In fiber optic communication systems, problems arise from the fact that no fiber material is perfectly transparent. The visible-light or infrared beams carried by a fiber are attenuated as they travel through the material. This necessitates the use of optical amplifiers. And EDFA (Erbium Doped Fiber Amplifier) is a representative one in the optical amplifier. There is one saying that EDFA is the most popular optical amplifier in optical network communications. Next, we will begin with the definition of EDFA.
An EDFA, also called optical amplifier or an erbium-doped fiber amplifier or erbium amplifier, is an optical or IR (Infrared Radiation) repeater that amplifies a modulated laser beam directly, without opto-electronic and electro-optical conversion. The device uses a short length of optical fiber doped with the rare-earth element erbium. When the signal-carrying laser beams pass through this fiber, external energy is applied, usually at IR wavelengths. This so-called pumping excites the atoms in the erbium-doped section of optical fiber, increasing the intensity of the laser beams passing through. The beams emerging from the EDFA retain all of their original modulation characteristics, but are brighter than the input beams.
The above picture illustrates the three major applications for optical fiber amplifiers: booster, in-line amplifier, and pre-amplifier. These applications are described in more details below:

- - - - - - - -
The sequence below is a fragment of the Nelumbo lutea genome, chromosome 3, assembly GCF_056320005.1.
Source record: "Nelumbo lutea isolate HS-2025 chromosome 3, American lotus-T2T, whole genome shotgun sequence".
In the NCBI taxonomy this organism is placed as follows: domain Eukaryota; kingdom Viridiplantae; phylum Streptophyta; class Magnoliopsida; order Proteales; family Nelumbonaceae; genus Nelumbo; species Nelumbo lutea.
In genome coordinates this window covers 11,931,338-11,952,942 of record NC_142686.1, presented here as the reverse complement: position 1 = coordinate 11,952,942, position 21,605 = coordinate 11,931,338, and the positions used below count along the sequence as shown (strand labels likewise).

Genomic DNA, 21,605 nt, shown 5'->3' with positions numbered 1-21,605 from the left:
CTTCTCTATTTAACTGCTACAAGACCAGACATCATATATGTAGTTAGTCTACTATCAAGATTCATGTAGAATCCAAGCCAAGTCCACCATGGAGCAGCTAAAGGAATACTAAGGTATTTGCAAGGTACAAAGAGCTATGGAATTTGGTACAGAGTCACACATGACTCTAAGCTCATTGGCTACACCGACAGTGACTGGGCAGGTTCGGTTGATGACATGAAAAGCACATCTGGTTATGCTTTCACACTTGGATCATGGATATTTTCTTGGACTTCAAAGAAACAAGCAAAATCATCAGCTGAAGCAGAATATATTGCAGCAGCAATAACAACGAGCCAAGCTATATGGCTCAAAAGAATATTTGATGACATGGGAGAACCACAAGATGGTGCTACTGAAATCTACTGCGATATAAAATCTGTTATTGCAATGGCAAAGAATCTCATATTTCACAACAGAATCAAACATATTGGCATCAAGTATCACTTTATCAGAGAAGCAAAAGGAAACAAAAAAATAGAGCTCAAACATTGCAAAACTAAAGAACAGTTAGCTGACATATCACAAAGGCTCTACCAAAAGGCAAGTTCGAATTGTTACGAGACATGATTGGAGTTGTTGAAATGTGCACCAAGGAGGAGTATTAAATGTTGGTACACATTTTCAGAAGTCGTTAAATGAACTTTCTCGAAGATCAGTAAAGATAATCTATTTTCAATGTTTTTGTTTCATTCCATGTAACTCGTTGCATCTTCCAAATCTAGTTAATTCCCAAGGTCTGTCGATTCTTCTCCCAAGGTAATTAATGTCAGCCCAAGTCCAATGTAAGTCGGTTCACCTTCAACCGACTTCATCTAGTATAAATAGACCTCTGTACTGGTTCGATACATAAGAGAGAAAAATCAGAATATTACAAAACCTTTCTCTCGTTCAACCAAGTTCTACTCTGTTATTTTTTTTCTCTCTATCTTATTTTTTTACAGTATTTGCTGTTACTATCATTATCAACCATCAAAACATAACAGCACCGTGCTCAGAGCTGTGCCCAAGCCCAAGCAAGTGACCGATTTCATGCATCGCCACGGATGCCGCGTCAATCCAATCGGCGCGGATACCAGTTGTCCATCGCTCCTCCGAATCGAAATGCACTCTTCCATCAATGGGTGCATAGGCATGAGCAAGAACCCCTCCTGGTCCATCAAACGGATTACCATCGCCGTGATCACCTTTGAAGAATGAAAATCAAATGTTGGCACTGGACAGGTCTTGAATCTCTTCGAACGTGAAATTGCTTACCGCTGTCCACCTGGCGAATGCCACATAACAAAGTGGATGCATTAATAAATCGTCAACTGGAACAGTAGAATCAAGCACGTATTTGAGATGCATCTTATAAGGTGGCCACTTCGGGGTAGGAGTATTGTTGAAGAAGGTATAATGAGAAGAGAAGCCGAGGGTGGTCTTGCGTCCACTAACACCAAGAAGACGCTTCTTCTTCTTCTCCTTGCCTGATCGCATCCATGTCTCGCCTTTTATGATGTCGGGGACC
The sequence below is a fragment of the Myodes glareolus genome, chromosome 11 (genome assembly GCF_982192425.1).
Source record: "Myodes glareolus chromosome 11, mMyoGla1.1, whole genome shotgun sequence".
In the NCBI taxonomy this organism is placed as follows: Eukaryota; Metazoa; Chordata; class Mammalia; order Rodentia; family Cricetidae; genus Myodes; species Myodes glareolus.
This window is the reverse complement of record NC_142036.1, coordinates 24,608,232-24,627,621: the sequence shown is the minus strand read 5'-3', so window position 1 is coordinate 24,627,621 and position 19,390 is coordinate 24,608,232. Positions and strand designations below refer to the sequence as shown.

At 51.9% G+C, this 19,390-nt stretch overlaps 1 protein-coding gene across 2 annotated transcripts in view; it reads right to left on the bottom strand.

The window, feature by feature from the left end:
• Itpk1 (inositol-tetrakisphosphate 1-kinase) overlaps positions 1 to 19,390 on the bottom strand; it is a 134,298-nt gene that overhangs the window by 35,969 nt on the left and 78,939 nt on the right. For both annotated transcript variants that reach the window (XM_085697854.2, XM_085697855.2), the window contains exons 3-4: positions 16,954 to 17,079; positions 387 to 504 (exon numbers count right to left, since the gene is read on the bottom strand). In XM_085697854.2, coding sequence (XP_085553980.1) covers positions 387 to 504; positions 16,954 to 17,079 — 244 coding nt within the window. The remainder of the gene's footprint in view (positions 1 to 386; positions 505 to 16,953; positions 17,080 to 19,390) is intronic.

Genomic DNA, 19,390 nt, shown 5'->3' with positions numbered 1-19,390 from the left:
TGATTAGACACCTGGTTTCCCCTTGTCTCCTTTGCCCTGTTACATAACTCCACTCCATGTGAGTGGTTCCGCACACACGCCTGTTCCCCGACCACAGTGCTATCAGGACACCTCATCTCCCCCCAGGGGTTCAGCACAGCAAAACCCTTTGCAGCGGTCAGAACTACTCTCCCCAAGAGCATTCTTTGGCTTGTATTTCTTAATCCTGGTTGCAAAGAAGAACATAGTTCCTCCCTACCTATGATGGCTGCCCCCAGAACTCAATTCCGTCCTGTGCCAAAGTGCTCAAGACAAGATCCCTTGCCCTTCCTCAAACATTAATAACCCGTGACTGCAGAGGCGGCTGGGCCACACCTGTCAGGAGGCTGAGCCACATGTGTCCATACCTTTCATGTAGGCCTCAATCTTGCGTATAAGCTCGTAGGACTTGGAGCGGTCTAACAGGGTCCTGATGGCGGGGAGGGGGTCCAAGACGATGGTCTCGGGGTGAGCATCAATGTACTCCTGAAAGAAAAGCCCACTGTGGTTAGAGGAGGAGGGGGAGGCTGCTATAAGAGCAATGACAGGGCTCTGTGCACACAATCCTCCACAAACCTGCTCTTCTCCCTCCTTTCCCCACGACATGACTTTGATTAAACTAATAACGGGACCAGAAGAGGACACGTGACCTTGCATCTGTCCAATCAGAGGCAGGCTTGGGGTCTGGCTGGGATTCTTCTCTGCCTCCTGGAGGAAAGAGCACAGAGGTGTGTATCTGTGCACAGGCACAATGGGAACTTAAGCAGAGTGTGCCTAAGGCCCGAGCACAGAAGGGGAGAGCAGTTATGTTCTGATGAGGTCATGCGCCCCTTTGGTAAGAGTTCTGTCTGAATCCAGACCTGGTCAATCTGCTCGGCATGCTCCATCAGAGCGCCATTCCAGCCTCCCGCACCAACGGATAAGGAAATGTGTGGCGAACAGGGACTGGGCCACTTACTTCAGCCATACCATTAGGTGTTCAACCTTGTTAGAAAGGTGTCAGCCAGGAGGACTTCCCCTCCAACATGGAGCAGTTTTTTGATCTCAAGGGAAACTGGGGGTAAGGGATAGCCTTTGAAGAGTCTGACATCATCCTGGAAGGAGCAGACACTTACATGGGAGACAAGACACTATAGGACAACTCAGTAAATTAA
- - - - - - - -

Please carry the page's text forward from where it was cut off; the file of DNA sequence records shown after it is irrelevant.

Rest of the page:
Booster amplifiers are placed directly after the optical transmitter. In this application, booster amplifier is adopted to compensate for the losses of optical elements between the laser and optical fibers so that the increased transmitter power can be used to go further in the link.
In-line amplifiers or in-line repeaters are placed along the transmission link to compensate for the losses incurred during propagation of optical signal. They take a small input signal and boost it for re-transmission down the fiber. Here it should also be pointed out that to control the signal performance and the noise added by the EDFA is important, because noise added by amplifier will limit the system length.
Pre-amplifiers are placed just before the receiver to increase the signal level before the photodetection takes place in an ultra-long haul system so as to improve receiver sensitivity. By placing a pre-amplifier, a much larger signal can be presented to the receiver, thus easing the demands of the receiver design.
By now, you should have a basic idea of what an EDFA is and what it is used for, next I will introduce you some truly excellent EDFA products on the market.
|22dBm Output Booster DWDM EDFA C-band 24dB Gain, 1U Rack Mount|
|16dBm Output Mid-stage DWDM EDFA C-band 26dB Gain, Plug-in Card for FMT Multi-Service Transport System|
|17dBm Output Mid-stage DWDM EDFA C-band 17dB Gain, Plug-in Card for FMT Multi-Service Transport System|
Of the various technologies available for optical amplifiers, EDFA technology is the most advanced, and consequently the vast majority of optical amplifiers are designed based on this technology. In addition, the combination of reliable performance and relatively low cost allows EDFA to be widely deployed in modern optical networks.